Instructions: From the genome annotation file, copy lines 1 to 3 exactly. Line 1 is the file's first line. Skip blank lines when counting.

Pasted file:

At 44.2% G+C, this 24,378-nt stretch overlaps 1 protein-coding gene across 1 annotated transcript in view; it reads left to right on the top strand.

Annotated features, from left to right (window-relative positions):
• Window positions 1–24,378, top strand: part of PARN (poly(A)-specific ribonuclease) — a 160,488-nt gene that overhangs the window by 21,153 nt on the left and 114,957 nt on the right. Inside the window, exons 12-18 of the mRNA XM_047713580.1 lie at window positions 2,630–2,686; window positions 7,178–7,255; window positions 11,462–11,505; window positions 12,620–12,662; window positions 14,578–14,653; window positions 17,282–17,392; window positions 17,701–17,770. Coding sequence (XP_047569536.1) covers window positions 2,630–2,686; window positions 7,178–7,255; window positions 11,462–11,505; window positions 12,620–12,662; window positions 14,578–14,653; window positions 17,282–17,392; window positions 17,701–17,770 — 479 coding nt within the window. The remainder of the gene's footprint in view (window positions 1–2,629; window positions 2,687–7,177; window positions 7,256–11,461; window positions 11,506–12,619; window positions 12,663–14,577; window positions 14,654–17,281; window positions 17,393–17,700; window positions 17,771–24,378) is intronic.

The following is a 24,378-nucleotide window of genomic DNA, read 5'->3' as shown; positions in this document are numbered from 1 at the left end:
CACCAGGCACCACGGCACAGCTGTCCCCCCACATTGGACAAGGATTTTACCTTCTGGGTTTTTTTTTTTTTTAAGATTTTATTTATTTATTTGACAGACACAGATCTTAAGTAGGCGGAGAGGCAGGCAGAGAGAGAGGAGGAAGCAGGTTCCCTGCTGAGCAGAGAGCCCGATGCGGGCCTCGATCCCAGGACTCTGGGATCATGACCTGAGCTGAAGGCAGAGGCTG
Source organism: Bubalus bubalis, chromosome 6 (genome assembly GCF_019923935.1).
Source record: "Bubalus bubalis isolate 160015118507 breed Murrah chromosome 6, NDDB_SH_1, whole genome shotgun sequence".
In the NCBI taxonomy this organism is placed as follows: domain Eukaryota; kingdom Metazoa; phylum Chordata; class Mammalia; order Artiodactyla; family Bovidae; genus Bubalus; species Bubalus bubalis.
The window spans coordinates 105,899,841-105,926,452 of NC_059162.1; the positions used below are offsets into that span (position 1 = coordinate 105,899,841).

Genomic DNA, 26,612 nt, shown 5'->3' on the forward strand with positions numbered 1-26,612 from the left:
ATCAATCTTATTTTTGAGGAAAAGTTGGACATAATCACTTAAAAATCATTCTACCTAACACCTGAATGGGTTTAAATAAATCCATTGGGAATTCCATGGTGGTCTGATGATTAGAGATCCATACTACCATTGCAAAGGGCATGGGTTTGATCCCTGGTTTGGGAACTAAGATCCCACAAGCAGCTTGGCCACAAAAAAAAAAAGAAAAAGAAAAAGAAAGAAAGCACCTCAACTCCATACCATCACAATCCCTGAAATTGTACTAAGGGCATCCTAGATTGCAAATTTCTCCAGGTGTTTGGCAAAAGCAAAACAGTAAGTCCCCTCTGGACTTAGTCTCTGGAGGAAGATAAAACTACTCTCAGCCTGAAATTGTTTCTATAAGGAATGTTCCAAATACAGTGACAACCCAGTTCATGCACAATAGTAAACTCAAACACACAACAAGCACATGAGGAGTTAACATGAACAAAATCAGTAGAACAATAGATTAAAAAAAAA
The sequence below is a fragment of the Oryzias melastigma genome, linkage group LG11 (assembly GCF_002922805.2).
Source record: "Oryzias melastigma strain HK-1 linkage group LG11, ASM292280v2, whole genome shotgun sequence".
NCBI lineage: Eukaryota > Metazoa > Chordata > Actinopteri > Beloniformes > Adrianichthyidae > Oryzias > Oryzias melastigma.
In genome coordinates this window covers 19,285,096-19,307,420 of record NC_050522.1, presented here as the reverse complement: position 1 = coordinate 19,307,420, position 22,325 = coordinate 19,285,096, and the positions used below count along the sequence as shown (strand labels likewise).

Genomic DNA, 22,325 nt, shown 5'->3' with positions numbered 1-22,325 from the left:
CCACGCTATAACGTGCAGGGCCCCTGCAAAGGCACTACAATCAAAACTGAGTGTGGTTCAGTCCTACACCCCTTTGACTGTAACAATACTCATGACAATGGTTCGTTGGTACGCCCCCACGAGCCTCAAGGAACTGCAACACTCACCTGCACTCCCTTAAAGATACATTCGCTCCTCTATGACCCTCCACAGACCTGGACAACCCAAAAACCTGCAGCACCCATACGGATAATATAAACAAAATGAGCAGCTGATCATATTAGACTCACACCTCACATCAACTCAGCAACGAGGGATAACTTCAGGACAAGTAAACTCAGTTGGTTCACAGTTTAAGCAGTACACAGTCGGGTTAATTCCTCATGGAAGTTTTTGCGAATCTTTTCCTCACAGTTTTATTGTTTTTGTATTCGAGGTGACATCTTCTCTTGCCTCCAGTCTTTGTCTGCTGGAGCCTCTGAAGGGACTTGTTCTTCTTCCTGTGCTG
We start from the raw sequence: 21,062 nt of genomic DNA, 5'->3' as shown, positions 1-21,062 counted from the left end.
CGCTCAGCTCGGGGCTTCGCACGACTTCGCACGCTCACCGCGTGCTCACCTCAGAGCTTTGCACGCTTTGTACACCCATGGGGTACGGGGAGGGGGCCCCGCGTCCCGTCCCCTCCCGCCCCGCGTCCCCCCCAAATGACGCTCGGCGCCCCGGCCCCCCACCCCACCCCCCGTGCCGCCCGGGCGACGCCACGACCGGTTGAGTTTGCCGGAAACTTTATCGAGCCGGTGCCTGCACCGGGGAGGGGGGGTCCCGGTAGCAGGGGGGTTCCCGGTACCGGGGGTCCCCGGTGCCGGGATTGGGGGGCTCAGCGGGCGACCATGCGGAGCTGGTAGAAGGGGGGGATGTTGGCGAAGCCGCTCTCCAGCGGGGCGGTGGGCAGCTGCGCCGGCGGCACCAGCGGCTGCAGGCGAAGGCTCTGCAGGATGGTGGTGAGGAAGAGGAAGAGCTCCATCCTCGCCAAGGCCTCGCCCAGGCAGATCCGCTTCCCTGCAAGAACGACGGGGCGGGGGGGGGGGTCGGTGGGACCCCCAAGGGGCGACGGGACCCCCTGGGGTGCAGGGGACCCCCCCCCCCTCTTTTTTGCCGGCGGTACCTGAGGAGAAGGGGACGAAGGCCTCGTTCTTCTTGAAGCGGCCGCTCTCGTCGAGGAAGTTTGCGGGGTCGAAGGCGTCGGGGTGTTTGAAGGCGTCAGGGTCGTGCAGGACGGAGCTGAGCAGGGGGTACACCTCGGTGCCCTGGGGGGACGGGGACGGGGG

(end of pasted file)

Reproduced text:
At 44.2% G+C, this 24,378-nt stretch overlaps 1 protein-coding gene across 1 annotated transcript in view; it reads left to right on the top strand.

Annotated features, from left to right (window-relative positions):
• Window positions 1–24,378, top strand: part of PARN (poly(A)-specific ribonuclease) — a 160,488-nt gene that overhangs the window by 21,153 nt on the left and 114,957 nt on the right. Inside the window, exons 12-18 of the mRNA XM_047713580.1 lie at window positions 2,630–2,686; window positions 7,178–7,255; window positions 11,462–11,505; window positions 12,620–12,662; window positions 14,578–14,653; window positions 17,282–17,392; window positions 17,701–17,770. Coding sequence (XP_047569536.1) covers window positions 2,630–2,686; window positions 7,178–7,255; window positions 11,462–11,505; window positions 12,620–12,662; window positions 14,578–14,653; window positions 17,282–17,392; window positions 17,701–17,770 — 479 coding nt within the window. The remainder of the gene's footprint in view (window positions 1–2,629; window positions 2,687–7,177; window positions 7,256–11,461; window positions 11,506–12,619; window positions 12,663–14,577; window positions 14,654–17,281; window positions 17,393–17,700; window positions 17,771–24,378) is intronic.